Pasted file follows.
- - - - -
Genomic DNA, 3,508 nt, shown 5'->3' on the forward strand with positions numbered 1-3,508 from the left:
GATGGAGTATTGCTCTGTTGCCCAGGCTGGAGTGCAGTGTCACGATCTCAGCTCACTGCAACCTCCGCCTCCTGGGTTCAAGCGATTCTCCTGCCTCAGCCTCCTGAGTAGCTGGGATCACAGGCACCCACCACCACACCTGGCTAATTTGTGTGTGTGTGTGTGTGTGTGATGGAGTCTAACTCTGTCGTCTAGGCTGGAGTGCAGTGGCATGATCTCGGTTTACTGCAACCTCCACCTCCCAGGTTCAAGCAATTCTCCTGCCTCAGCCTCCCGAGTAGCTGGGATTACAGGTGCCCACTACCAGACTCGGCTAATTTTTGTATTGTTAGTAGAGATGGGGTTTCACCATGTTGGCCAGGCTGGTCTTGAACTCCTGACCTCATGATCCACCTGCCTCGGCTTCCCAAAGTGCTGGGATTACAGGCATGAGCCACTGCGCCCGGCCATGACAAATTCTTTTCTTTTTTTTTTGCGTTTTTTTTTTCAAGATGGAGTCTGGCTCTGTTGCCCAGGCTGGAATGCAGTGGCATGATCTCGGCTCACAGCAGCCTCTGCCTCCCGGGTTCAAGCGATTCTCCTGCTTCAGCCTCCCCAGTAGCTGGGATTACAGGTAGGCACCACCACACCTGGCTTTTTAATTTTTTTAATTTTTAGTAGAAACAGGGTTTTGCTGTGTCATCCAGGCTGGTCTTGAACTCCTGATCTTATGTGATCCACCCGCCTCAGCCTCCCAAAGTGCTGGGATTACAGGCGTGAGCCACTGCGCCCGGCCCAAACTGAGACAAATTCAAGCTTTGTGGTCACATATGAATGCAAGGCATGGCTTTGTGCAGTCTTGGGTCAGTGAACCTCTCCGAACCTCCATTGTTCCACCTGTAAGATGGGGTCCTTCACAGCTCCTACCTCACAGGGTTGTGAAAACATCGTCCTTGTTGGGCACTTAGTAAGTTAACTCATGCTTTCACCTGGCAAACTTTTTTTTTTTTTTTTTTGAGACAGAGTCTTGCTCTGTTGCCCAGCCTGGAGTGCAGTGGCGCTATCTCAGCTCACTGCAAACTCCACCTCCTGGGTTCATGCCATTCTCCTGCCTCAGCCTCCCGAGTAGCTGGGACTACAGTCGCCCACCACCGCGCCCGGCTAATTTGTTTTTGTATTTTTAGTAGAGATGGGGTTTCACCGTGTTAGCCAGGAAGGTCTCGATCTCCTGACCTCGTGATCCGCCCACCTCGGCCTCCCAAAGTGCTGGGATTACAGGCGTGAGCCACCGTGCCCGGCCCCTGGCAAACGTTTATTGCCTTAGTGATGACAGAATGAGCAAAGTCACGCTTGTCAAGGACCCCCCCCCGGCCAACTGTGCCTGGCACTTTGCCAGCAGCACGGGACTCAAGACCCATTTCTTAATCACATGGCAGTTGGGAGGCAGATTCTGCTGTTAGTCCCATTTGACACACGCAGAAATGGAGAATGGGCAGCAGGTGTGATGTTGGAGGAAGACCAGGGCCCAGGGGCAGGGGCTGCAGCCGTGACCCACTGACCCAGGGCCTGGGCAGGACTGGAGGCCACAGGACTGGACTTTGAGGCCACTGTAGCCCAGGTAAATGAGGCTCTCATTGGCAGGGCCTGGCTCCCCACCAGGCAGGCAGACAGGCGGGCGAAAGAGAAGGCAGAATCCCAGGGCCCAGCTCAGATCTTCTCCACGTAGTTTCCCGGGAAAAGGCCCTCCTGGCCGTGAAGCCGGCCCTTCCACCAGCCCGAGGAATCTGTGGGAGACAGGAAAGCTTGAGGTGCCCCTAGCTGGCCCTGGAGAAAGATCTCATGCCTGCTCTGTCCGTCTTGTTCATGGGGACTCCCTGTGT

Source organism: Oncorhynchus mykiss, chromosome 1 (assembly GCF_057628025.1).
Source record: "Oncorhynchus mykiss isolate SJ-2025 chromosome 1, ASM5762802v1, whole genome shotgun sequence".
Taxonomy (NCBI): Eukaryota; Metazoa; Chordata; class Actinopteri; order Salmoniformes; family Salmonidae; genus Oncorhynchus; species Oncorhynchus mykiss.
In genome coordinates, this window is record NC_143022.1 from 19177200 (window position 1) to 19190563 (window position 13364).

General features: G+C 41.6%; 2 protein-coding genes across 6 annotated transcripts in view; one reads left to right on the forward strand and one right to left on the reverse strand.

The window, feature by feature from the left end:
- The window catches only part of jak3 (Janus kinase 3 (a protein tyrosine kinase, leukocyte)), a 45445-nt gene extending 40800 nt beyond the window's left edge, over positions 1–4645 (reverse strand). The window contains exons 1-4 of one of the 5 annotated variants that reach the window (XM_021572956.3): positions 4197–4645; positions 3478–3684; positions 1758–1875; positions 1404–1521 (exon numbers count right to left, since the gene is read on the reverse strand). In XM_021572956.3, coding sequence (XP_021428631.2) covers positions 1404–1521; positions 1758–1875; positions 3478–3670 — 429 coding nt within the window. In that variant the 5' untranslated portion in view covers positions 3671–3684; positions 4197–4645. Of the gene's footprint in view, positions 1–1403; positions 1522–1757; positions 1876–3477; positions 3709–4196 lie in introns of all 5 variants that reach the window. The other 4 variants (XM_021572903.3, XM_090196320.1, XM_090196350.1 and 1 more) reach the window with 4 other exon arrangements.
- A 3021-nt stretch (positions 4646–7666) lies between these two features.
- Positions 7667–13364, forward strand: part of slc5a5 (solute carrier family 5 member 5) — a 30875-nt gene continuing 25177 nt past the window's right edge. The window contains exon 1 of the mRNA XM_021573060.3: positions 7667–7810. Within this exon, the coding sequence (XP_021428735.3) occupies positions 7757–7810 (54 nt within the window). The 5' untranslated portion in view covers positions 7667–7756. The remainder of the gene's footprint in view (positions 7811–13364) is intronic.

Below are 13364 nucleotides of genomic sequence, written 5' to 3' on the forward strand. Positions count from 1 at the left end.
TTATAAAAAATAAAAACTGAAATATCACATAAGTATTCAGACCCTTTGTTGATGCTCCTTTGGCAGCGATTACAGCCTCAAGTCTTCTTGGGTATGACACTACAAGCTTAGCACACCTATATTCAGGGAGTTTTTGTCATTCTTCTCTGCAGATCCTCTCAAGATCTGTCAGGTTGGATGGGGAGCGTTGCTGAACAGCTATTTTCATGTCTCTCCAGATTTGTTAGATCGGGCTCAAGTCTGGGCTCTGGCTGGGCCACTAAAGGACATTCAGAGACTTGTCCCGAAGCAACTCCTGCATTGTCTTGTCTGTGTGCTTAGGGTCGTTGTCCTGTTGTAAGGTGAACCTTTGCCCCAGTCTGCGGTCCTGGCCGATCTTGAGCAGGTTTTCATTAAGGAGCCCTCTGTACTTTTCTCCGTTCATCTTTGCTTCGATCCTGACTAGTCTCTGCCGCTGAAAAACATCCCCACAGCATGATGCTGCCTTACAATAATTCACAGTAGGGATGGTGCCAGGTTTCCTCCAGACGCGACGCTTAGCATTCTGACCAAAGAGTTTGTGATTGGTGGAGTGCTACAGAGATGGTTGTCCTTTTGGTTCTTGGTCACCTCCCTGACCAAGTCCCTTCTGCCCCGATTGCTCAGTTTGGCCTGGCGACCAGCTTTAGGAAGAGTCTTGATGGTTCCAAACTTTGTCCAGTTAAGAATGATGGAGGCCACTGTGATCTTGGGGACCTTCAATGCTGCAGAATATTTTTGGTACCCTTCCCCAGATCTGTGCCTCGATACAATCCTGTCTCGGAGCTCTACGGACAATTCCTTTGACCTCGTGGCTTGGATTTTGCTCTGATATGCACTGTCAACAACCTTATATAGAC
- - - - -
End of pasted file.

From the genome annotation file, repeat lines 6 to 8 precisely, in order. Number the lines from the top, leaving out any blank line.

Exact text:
In genome coordinates, this window is record NC_143022.1 from 19177200 (window position 1) to 19190563 (window position 13364).

General features: G+C 41.6%; 2 protein-coding genes across 6 annotated transcripts in view; one reads left to right on the forward strand and one right to left on the reverse strand.

The window, feature by feature from the left end: